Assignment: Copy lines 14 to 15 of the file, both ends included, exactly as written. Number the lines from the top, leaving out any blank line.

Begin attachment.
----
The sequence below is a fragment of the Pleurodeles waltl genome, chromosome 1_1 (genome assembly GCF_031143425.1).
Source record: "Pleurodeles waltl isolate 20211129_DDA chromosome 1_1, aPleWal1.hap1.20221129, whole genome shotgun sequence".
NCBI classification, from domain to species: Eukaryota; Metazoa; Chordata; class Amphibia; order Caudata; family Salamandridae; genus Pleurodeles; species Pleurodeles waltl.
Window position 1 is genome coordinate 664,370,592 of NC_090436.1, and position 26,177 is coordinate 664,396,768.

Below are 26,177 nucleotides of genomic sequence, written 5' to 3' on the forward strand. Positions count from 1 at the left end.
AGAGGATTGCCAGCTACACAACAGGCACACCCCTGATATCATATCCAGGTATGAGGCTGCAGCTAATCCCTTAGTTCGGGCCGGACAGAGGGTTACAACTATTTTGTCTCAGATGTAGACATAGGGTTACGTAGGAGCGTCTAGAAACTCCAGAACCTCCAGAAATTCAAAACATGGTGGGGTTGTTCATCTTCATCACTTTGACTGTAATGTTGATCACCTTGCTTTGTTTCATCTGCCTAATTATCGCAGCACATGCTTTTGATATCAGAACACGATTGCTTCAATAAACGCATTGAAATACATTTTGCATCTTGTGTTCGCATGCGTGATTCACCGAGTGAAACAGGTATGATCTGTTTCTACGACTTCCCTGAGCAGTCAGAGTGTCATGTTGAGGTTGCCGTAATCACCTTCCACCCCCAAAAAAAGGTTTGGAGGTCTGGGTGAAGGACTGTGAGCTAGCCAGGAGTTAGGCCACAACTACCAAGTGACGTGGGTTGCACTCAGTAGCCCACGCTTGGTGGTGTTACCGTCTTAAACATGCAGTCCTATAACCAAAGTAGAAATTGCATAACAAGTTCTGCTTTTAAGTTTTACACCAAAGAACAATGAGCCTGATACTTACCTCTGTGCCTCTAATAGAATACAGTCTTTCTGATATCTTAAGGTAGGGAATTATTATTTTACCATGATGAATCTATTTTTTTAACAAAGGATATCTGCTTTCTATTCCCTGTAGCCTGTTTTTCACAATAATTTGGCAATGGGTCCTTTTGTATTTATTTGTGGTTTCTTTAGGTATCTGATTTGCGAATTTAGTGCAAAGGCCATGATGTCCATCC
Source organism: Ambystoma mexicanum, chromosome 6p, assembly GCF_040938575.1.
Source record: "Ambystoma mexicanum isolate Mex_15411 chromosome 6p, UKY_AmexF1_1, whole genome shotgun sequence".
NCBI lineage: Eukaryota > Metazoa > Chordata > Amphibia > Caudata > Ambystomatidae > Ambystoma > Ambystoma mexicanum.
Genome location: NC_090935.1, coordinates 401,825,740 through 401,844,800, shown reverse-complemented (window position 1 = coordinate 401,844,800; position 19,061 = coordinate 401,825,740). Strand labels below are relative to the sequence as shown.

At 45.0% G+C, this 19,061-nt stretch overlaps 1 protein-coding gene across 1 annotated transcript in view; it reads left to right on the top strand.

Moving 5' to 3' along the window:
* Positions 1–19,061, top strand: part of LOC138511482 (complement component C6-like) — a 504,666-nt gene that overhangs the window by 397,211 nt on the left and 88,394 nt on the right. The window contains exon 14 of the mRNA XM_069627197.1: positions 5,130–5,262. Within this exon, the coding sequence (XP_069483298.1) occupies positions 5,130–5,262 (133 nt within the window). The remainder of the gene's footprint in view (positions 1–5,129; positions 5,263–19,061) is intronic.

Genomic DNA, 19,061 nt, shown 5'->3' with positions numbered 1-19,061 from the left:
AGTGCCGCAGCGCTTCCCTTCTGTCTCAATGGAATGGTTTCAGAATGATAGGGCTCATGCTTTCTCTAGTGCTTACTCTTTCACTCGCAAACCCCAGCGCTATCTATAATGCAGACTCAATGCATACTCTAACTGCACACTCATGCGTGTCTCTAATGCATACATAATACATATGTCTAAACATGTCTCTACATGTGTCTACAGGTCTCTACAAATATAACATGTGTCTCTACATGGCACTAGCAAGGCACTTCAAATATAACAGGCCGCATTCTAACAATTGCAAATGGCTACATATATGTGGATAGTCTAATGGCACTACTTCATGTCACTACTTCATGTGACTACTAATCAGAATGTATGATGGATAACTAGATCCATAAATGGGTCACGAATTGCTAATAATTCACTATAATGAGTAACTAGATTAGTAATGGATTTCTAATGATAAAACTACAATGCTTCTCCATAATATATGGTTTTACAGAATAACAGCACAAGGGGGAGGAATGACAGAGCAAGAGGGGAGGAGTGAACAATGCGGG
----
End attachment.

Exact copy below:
Genomic DNA, 19,061 nt, shown 5'->3' with positions numbered 1-19,061 from the left:
AGTGCCGCAGCGCTTCCCTTCTGTCTCAATGGAATGGTTTCAGAATGATAGGGCTCATGCTTTCTCTAGTGCTTACTCTTTCACTCGCAAACCCCAGCGCTATCTATAATGCAGACTCAATGCATACTCTAACTGCACACTCATGCGTGTCTCTAATGCATACATAATACATATGTCTAAACATGTCTCTACATGTGTCTACAGGTCTCTACAAATATAACATGTGTCTCTACATGGCACTAGCAAGGCACTTCAAATATAACAGGCCGCATTCTAACAATTGCAAATGGCTACATATATGTGGATAGTCTAATGGCACTACTTCATGTCACTACTTCATGTGACTACTAATCAGAATGTATGATGGATAACTAGATCCATAAATGGGTCACGAATTGCTAATAATTCACTATAATGAGTAACTAGATTAGTAATGGATTTCTAATGATAAAACTACAATGCTTCTCCATAATATATGGTTTTACAGAATAACAGCACAAGGGGGAGGAATGACAGAGCAAGAGGGGAGGAGTGAACAATGCGGG